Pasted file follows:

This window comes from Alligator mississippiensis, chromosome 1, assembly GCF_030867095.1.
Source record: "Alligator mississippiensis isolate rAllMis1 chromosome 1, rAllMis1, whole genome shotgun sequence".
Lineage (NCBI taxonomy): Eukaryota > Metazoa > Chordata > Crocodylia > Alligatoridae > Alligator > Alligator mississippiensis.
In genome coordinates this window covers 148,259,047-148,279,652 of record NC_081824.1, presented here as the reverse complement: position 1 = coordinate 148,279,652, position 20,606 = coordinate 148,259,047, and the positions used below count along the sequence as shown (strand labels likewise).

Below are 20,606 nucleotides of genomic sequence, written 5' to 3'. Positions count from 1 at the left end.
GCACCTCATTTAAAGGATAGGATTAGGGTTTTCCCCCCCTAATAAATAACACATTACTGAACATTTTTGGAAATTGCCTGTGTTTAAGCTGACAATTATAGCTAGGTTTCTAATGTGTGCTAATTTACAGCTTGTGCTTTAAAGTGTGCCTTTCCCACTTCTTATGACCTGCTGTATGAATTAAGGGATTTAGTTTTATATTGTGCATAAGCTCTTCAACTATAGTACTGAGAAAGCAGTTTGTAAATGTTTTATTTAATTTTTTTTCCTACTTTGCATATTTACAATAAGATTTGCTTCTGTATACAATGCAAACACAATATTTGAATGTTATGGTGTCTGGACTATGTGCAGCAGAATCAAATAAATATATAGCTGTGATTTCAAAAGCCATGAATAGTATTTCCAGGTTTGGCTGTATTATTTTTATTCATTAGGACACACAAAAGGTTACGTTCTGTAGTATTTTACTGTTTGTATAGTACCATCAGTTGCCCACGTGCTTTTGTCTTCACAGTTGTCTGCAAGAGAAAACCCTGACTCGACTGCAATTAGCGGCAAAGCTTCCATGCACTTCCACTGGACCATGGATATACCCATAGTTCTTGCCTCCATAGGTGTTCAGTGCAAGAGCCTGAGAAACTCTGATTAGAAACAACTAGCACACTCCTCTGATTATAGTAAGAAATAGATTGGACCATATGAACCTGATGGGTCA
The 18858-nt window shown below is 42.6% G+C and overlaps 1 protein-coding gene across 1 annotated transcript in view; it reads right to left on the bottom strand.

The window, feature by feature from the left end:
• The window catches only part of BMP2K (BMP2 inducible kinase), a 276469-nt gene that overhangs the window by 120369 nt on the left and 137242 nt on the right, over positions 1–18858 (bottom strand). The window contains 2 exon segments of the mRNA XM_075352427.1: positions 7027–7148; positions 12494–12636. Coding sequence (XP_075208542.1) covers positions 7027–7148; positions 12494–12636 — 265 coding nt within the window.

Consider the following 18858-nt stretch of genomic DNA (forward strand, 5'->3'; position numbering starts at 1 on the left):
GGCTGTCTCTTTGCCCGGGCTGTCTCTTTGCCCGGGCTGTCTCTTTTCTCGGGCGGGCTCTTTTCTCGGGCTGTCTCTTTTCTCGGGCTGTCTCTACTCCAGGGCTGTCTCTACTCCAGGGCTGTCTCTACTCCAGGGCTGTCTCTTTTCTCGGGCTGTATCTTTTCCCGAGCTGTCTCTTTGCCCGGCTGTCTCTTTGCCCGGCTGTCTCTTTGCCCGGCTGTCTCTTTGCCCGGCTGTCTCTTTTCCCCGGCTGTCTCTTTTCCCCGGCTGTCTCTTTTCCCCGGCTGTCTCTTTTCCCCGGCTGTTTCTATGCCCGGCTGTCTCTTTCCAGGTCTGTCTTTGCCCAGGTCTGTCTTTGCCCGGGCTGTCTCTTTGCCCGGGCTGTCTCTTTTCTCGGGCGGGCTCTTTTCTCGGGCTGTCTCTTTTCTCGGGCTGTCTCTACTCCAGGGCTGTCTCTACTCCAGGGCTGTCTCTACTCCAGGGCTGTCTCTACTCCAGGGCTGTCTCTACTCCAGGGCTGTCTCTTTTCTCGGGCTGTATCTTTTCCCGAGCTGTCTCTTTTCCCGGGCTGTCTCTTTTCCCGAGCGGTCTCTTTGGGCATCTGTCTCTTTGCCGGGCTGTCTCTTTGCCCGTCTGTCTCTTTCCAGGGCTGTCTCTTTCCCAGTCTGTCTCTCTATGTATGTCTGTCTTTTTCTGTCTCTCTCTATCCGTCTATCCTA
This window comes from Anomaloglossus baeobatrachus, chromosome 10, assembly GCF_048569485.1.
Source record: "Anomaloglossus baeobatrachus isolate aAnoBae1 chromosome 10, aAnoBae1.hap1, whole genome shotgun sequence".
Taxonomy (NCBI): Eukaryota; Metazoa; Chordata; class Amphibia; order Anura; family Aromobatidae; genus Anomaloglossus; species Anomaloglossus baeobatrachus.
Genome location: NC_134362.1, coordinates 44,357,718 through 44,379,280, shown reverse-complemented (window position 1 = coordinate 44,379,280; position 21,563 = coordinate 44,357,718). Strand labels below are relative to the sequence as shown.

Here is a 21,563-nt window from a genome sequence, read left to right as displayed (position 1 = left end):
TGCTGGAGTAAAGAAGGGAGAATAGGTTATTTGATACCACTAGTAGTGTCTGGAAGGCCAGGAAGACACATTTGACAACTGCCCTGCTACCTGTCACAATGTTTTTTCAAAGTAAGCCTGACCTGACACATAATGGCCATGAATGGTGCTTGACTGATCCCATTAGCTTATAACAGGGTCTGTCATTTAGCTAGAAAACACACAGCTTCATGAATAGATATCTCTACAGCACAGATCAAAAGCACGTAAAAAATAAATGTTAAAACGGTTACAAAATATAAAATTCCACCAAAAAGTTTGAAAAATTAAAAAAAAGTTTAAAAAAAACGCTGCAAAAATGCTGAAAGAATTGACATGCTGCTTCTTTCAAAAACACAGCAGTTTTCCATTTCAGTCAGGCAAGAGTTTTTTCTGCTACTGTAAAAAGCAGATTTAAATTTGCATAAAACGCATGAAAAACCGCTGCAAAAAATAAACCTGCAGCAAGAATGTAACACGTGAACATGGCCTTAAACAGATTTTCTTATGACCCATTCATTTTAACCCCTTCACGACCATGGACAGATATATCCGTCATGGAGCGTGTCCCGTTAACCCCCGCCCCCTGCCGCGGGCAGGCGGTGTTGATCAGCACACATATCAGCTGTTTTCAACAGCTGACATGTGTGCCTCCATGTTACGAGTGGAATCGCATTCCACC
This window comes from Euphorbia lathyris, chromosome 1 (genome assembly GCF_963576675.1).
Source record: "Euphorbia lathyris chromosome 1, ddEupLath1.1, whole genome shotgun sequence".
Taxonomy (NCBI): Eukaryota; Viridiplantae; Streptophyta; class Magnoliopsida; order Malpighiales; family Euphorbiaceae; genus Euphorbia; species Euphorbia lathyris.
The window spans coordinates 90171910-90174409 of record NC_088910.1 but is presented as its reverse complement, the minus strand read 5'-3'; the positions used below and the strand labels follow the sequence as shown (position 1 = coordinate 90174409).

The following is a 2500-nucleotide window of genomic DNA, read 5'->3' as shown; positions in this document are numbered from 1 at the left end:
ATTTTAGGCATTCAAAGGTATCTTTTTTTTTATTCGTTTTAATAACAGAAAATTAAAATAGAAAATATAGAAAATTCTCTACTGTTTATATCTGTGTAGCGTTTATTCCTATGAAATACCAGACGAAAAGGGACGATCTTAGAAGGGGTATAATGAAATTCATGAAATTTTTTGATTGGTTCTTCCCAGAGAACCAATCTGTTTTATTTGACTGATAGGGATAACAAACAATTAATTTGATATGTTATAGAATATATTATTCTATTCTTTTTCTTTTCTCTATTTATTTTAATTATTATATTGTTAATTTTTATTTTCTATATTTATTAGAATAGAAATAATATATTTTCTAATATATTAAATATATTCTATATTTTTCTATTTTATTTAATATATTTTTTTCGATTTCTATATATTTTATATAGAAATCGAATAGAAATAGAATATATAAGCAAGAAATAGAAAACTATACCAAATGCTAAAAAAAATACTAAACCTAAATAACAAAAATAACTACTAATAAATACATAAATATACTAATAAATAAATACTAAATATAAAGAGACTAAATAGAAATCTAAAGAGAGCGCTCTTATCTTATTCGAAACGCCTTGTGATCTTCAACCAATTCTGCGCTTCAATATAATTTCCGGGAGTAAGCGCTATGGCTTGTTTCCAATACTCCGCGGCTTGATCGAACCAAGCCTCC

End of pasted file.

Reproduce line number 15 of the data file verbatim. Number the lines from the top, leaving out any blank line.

Genome location: NC_134362.1, coordinates 44,357,718 through 44,379,280, shown reverse-complemented (window position 1 = coordinate 44,379,280; position 21,563 = coordinate 44,357,718). Strand labels below are relative to the sequence as shown.